Digital literacy: A must for inclusive research

By Rebecca V.
5 min to read
September 13, 2021
A magnifying glass hovers over a computer screen to make content legible.


How do you make digital literacy a central part of your research to create inclusive products?

Darius points to his phone screen perplexed, wondering where all his pictures of jewelry went. He had hundreds of them. Now they were all gone.

We spoke with Darius in his small apartment in Fort Lauderdale, Florida. Due to health ailments, he was retired and mostly housebound. He used Facebook to find friends and post pictures of jewelry he sold to make money while he was ill. He thought his Facebook had been hacked, he told us, because he couldn’t find the pictures he’d posted of his jewelry over the last few years.

We helped him navigate to the right part of his profile. As he scrolled, several jewelry pictures slid onto his phone screen.

He couldn’t believe what he was seeing, as he excitedly scrolled through the photos. He sat back in his chair and smiled, realizing they were all still there.

All of Darius’ pictures were, in fact, still there — but they were located many clicks into his profile under the light-gray button “Uploads.” To Darius, who struggled to master the digital interface of Facebook, they’d been gone.

While he had some idea that these pictures were located on his Profile, he apparently didn’t understand the concept upload, so he had no idea that he should click there to find his pictures. As with many other apps and technologies, using Facebook products requires a certain level of digital literacy.

A damaging oversight

Defined as the ability to understand, navigate, and participate online in a safe way, digital literacy fundamentally shapes the way people in all populations and places use technology. It determines the extent to which people can realize the full economic and communal potential of social media products like Facebook.

In developed markets like the US, digital literacy is often a gap in research. Product teams, and even researchers themselves, often think we’ll uncover problems with familiarity and comprehension only in emerging markets. Yet it lurks beneath the surface of demographically minded survey variables and recruitment criteria, mingling with education and income. When we really look, we find it everywhere.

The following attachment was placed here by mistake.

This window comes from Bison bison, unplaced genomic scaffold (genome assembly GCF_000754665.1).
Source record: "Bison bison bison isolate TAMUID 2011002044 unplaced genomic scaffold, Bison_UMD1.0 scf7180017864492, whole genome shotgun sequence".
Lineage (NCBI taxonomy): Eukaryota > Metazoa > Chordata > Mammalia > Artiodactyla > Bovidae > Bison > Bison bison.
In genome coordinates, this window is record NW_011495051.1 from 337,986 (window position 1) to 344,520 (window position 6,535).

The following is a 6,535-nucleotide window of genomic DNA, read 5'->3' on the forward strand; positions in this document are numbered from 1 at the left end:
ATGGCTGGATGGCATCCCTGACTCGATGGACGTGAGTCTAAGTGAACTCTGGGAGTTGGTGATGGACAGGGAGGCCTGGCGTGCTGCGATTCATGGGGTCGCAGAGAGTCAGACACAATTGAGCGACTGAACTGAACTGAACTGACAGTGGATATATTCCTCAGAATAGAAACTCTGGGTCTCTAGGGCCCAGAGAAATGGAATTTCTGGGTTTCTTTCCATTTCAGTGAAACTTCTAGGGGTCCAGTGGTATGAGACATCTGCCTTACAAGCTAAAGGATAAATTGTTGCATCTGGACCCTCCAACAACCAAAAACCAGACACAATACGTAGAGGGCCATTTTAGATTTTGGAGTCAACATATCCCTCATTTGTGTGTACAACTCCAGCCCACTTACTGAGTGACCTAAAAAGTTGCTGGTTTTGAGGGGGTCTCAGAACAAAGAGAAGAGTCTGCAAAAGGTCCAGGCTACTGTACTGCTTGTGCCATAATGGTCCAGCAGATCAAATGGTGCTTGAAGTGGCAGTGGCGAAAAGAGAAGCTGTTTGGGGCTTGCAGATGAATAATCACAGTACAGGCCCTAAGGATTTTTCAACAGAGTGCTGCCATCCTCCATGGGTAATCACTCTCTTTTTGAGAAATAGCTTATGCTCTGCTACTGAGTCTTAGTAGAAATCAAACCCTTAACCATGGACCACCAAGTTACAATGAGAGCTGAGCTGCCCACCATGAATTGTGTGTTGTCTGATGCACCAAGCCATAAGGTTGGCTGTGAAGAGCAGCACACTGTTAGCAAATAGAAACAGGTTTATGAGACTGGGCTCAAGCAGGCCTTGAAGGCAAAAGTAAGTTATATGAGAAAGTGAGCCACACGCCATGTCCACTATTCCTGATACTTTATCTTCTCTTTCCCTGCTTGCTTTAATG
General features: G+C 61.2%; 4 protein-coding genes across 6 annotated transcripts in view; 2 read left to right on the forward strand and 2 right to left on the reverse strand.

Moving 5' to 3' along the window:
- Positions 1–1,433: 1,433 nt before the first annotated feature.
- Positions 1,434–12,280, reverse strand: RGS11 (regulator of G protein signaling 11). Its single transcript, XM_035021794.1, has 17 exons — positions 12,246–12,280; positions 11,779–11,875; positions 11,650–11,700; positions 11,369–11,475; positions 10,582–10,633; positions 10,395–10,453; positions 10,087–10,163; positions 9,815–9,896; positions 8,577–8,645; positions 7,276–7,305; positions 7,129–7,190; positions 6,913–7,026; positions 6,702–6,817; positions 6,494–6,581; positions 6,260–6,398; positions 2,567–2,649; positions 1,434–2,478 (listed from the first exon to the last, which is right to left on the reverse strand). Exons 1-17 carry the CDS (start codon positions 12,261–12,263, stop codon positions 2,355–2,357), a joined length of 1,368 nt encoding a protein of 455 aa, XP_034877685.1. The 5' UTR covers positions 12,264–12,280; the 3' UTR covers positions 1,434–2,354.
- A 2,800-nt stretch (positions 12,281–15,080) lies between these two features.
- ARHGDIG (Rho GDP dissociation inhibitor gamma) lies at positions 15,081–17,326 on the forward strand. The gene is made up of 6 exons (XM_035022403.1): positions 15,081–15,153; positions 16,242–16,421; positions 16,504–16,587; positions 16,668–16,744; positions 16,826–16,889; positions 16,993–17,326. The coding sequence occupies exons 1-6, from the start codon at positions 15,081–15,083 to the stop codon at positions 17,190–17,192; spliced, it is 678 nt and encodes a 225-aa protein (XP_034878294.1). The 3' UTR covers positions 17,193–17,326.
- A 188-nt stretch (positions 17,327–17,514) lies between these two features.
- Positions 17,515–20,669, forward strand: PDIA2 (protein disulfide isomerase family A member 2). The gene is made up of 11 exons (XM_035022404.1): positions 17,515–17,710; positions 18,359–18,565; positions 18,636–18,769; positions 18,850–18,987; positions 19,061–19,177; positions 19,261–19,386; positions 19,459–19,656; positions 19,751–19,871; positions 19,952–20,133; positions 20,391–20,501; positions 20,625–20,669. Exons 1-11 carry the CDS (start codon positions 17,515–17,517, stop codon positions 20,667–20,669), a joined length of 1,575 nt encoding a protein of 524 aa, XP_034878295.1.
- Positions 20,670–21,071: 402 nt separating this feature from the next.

Here’s how and why researchers should address digital literacy in both qualitative and quantitative research.

Why digital literacy matters for product strategy

In 2019, we conducted a survey to understand the digital literacy levels of the global Facebook user base, using a self-efficacy and comprehension scale. We found that a sizable minority of the global Facebook-using population had low digital skills: 24% of the 38,085 respondents who completed all the self-efficacy questions rated their own understanding of key social media concepts as “some understanding” or less, while 41% of the 30,903 respondents who completed all five comprehension questions got less than half of the questions right.

While this work showed that digital skills are significantly lower in non-US/EU countries, it also showed that digital skills are lower within many other populations, including people who are older, newer to social media, and who use out-of-date devices.

The danger of designing for ourselves

When it comes to digital literacy, the gap between social media users and tech employees is vast. We often overestimate people's digital abilities. When we build products and designs based on what we can do, we risk leaving behind large segments of the population.

By recruiting people with low digital literacy for qualitative studies, we’ve been able to pinpoint key usability and comprehension issues quickly and efficiently. And by quantitatively measuring how product usage varies by digital literacy level, we’ve also made sure our product roadmaps and strategies account for the types of concerns and problems that people with lower levels of digital literacy tend to experience.

Addressing digital literacy in research can also help companies future-proof their products. Emerging markets, which tend to have lower levels of digital literacy, also have the most growth potential. The same can be said of low-income adults in the United States, whose smartphone adoption is significantly lower than that of high-income adults. Designing products for people in these groups can lower barriers to entry for social media while protecting the safety and privacy of all our users.

A map of the continents shows different faces superimposed upon it.

Bridging the digital divide